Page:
IETF/IEEE 802 Liaison Report
Bert Wijnen has been appointed the IETF liaison to IEEE 802.1.
IEEE 802.16 is in the process of selecting a new liaison to the IETF.
MIB Transfer to IEEE 802.1
David Harrington’s MIB Transfer document has been approved for publication as an RFC:
Review of PANA Framework by IEEE 802.11
IEEE 802.11 has completed their review of the PANA Framework Document, as well as ruling on an interpretation request relating to PANA. This material is available here:
PAR and Charter Reviews
IEEE 802 PAR Reviews
Some IAB and IESG members expressed interest in the PAR request for the Congestion Management project in 802.1. Dan Romascanu provided the IAB and IESG with pointers to the Study Group materials available in the public 802.1 documents folder. Lars Eggert has sent a note to the PILC RFC authors, requesting that they review the PAR. The note is enclosed below.
IETF BOF Reviews
The IEEE 802.11 liaison has sent a note relating to the potential use of EAP extensions by IEEE 802.11r. The note is enclosed below.
IEEE 802.16 has completed their review of the 16ng charter. No additional comments were received beyond what was already sent by Roger Marks, Chair of IEEE 802.16. A conference call was held to discuss the review process; the summary note is enclosed below.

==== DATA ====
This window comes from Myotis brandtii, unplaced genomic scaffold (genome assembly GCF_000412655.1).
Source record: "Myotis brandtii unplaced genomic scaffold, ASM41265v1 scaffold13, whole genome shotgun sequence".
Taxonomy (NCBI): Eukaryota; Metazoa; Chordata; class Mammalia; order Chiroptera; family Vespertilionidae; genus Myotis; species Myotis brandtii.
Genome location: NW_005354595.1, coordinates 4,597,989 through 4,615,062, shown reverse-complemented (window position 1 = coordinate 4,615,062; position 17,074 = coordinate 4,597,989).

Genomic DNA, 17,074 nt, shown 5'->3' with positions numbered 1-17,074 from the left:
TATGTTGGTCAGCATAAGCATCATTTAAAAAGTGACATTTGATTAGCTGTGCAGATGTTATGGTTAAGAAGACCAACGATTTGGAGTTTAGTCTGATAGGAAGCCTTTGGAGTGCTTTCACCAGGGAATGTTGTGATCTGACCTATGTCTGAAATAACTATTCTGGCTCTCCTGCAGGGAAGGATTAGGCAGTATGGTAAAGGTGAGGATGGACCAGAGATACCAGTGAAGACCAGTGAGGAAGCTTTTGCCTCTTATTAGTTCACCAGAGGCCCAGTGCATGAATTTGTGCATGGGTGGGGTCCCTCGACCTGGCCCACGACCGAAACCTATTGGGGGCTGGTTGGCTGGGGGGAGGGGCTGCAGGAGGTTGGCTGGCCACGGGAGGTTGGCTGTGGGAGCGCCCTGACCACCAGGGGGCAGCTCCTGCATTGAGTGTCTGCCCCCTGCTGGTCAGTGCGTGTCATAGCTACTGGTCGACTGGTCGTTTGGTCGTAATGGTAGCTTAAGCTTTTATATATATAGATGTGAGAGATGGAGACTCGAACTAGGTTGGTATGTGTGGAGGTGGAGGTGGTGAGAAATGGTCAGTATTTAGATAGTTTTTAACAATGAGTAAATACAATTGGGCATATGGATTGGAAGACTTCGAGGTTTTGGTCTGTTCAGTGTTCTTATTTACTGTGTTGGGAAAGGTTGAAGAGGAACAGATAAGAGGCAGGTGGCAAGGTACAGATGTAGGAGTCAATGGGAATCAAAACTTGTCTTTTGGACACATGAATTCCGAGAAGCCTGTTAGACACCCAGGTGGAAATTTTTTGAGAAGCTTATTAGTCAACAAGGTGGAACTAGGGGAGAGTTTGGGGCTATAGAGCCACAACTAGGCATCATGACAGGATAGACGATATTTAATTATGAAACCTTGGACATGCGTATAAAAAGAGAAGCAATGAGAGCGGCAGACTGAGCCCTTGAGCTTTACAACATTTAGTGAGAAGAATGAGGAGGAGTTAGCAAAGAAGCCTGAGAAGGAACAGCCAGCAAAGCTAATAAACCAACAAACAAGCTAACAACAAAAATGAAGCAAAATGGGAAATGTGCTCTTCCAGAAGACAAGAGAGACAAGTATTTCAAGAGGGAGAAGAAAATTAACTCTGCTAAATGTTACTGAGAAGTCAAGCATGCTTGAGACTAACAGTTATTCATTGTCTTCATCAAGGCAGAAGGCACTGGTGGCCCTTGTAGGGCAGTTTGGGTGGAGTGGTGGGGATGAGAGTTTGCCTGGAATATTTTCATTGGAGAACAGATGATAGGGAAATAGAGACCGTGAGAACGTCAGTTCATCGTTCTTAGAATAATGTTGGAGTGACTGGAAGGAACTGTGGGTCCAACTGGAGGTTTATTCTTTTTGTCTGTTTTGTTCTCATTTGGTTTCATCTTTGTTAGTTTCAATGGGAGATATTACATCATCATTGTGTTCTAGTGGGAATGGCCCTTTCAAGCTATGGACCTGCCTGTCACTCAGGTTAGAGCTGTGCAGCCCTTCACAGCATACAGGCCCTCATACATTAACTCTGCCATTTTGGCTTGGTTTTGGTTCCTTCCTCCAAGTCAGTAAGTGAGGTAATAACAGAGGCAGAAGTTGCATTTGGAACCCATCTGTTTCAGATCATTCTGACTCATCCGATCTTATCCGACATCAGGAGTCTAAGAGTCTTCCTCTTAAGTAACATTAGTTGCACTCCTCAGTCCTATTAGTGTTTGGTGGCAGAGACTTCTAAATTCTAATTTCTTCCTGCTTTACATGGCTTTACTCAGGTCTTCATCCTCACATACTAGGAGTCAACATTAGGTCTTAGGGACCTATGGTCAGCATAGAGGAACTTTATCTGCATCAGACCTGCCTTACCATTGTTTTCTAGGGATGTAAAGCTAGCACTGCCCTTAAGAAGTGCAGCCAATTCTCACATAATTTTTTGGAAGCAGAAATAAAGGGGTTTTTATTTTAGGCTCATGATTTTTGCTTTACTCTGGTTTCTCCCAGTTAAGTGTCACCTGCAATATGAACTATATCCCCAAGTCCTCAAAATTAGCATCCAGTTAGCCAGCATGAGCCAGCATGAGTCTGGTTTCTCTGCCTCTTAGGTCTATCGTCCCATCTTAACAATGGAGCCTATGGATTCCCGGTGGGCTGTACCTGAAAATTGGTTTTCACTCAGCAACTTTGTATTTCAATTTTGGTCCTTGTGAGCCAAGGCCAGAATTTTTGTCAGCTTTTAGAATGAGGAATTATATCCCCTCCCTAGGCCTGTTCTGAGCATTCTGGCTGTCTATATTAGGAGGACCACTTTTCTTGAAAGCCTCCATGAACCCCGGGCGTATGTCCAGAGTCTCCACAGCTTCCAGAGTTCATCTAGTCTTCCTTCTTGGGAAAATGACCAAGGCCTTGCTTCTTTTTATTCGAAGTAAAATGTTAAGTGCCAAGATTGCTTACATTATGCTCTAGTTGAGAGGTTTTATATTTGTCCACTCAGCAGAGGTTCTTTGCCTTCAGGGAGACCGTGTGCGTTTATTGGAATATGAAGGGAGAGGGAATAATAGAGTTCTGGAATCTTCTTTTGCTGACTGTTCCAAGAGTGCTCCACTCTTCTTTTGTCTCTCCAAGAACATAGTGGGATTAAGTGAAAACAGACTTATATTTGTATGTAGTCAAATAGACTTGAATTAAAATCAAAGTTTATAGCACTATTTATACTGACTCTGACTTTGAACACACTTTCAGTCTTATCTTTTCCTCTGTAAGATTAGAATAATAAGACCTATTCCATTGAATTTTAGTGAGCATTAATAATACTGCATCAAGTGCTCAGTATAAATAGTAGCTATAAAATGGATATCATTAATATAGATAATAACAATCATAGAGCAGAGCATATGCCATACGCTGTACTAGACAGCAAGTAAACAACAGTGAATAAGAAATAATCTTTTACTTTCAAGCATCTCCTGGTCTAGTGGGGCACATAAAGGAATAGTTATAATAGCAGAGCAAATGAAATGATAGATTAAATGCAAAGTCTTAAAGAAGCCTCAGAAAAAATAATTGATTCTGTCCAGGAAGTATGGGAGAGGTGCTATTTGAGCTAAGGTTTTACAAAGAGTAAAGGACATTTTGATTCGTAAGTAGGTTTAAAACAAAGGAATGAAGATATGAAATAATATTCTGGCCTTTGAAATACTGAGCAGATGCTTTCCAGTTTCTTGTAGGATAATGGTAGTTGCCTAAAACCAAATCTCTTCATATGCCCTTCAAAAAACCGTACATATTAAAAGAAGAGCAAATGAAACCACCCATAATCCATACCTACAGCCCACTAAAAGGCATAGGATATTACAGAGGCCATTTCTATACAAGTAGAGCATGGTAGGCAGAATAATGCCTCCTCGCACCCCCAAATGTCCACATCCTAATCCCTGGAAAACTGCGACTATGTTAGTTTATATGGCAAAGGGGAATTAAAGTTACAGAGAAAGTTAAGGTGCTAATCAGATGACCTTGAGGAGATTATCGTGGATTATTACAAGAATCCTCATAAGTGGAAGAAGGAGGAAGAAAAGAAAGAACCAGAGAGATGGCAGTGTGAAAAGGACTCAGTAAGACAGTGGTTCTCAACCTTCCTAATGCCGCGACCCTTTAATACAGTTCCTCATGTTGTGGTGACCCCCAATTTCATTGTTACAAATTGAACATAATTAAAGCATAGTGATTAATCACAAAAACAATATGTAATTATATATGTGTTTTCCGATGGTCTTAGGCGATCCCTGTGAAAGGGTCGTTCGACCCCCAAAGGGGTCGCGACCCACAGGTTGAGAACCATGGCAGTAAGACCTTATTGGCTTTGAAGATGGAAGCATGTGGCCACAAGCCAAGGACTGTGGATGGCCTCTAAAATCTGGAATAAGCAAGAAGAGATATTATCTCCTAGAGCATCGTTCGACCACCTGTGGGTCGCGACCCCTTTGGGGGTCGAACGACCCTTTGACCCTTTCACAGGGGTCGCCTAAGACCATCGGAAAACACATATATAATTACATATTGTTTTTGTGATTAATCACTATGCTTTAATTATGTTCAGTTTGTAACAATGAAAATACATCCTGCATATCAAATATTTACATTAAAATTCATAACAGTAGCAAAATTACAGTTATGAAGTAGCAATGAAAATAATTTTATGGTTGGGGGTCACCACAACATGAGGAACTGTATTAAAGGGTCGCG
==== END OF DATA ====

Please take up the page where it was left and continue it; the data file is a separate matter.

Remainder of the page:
---------------------------------------------------------- From: Lars Eggert <email@example.com> To: Aaron Falk <firstname.lastname@example.org>, email@example.com,firstname.lastname@example.org, email@example.com,Carsten Borman <firstname.lastname@example.org>,Gorry Fairhurst <email@example.com>, firstname.lastname@example.org,email@example.com, firstname.lastname@example.org, email@example.com,Joe Touch <firstname.lastname@example.org>, email@example.com CC: Magnus Westerlund <firstname.lastname@example.org>,Sally Floyd <email@example.com>,Bernard Aboba <firstname.lastname@example.org>,Bert Wijnen <email@example.com>, Dan Romascanu <firstname.lastname@example.org> Subject: PILC input to IEEE 802.1 Date: Thu, 22 Jun 2006 12:01:29 +0200
sending this to the authors of the PILC RFC, because you have the relevant expertise in this area.